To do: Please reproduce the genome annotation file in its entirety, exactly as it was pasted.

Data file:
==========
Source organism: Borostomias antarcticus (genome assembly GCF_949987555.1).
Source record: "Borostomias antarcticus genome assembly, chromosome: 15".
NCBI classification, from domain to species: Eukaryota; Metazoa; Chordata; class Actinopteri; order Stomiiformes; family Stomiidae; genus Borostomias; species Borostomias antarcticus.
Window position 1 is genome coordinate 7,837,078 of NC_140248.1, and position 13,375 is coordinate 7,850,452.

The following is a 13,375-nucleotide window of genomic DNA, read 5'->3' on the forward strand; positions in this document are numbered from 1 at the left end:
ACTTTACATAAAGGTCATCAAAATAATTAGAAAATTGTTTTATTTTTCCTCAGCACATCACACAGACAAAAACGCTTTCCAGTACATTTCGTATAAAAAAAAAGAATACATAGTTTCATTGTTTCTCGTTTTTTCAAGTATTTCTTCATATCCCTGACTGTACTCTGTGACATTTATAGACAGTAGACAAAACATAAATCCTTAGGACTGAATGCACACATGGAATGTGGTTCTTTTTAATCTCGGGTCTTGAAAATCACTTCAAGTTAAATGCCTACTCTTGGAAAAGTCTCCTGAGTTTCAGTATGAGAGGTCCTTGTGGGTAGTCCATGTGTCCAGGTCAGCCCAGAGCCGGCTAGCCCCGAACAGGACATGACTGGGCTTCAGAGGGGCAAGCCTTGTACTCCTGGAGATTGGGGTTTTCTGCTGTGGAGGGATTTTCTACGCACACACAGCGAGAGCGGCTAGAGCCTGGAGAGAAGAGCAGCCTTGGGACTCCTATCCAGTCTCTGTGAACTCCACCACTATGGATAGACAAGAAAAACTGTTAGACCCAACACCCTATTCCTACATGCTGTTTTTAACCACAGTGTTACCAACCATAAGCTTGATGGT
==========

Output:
Source organism: Borostomias antarcticus (genome assembly GCF_949987555.1).
Source record: "Borostomias antarcticus genome assembly, chromosome: 15".
NCBI classification, from domain to species: Eukaryota; Metazoa; Chordata; class Actinopteri; order Stomiiformes; family Stomiidae; genus Borostomias; species Borostomias antarcticus.
Window position 1 is genome coordinate 7,837,078 of NC_140248.1, and position 13,375 is coordinate 7,850,452.

The following is a 13,375-nucleotide window of genomic DNA, read 5'->3' on the forward strand; positions in this document are numbered from 1 at the left end:
ACTTTACATAAAGGTCATCAAAATAATTAGAAAATTGTTTTATTTTTCCTCAGCACATCACACAGACAAAAACGCTTTCCAGTACATTTCGTATAAAAAAAAAGAATACATAGTTTCATTGTTTCTCGTTTTTTCAAGTATTTCTTCATATCCCTGACTGTACTCTGTGACATTTATAGACAGTAGACAAAACATAAATCCTTAGGACTGAATGCACACATGGAATGTGGTTCTTTTTAATCTCGGGTCTTGAAAATCACTTCAAGTTAAATGCCTACTCTTGGAAAAGTCTCCTGAGTTTCAGTATGAGAGGTCCTTGTGGGTAGTCCATGTGTCCAGGTCAGCCCAGAGCCGGCTAGCCCCGAACAGGACATGACTGGGCTTCAGAGGGGCAAGCCTTGTACTCCTGGAGATTGGGGTTTTCTGCTGTGGAGGGATTTTCTACGCACACACAGCGAGAGCGGCTAGAGCCTGGAGAGAAGAGCAGCCTTGGGACTCCTATCCAGTCTCTGTGAACTCCACCACTATGGATAGACAAGAAAAACTGTTAGACCCAACACCCTATTCCTACATGCTGTTTTTAACCACAGTGTTACCAACCATAAGCTTGATGGT